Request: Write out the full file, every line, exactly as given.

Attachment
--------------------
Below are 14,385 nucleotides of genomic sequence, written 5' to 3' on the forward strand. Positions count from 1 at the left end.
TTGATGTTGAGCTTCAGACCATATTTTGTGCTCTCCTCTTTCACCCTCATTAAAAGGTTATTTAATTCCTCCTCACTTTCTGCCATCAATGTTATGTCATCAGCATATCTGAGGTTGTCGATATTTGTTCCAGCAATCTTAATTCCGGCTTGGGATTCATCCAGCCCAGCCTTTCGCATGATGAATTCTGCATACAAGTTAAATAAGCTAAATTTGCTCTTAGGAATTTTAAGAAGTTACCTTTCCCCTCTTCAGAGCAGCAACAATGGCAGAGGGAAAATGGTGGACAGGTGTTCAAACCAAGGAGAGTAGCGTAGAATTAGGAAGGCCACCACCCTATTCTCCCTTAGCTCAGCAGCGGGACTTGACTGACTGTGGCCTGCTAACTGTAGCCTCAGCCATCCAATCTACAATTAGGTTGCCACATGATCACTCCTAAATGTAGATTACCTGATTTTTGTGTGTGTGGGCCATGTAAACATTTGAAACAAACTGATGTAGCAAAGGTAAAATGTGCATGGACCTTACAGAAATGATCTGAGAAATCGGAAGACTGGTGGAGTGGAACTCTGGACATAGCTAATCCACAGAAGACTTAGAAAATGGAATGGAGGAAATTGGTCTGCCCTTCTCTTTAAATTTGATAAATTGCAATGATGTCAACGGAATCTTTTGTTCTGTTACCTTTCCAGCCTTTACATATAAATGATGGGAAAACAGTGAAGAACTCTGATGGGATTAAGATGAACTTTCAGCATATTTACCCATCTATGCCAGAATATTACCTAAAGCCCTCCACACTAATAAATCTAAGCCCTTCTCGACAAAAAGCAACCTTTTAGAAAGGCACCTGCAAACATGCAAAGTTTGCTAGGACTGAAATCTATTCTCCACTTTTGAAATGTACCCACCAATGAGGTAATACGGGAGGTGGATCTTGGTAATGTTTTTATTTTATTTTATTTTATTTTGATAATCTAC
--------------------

Below are 14,385 nucleotides of genomic sequence, written 5' to 3' on the forward strand. Positions count from 1 at the left end.
TTGATGTTGAGCTTCAGACCATATTTTGTGCTCTCCTCTTTCACCCTCATTAAAAGGTTATTTAATTCCTCCTCACTTTCTGCCATCAATGTTATGTCATCAGCATATCTGAGGTTGTCGATATTTGTTCCAGCAATCTTAATTCCGGCTTGGGATTCATCCAGCCCAGCCTTTCGCATGATGAATTCTGCATACAAGTTAAATAAGCTAAATTTGCTCTTAGGAATTTTAAGAAGTTACCTTTCCCCTCTTCAGAGCAGCAACAATGGCAGAGGGAAAATGGTGGACAGGTGTTCAAACCAAGGAGAGTAGCGTAGAATTAGGAAGGCCACCACCCTATTCTCCCTTAGCTCAGCAGCGGGACTTGACTGACTGTGGCCTGCTAACTGTAGCCTCAGCCATCCAATCTACAATTAGGTTGCCACATGATCACTCCTAAATGTAGATTACCTGATTTTTGTGTGTGTGGGCCATGTAAACATTTGAAACAAACTGATGTAGCAAAGGTAAAATGTGCATGGACCTTACAGAAATGATCTGAGAAATCGGAAGACTGGTGGAGTGGAACTCTGGACATAGCTAATCCACAGAAGACTTAGAAAATGGAATGGAGGAAATTGGTCTGCCCTTCTCTTTAAATTTGATAAATTGCAATGATGTCAACGGAATCTTTTGTTCTGTTACCTTTCCAGCCTTTACATATAAATGATGGGAAAACAGTGAAGAACTCTGATGGGATTAAGATGAACTTTCAGCATATTTACCCATCTATGCCAGAATATTACCTAAAGCCCTCCACACTAATAAATCTAAGCCCTTCTCGACAAAAAGCAACCTTTTAGAAAGGCACCTGCAAACATGCAAAGTTTGCTAGGACTGAAATCTATTCTCCACTTTTGAAATGTACCCACCAATGAGGTAATACGGGAGGTGGATCTTGGTAATGTTTTTATTTTATTTTATTTTATTTTGATAATCTAC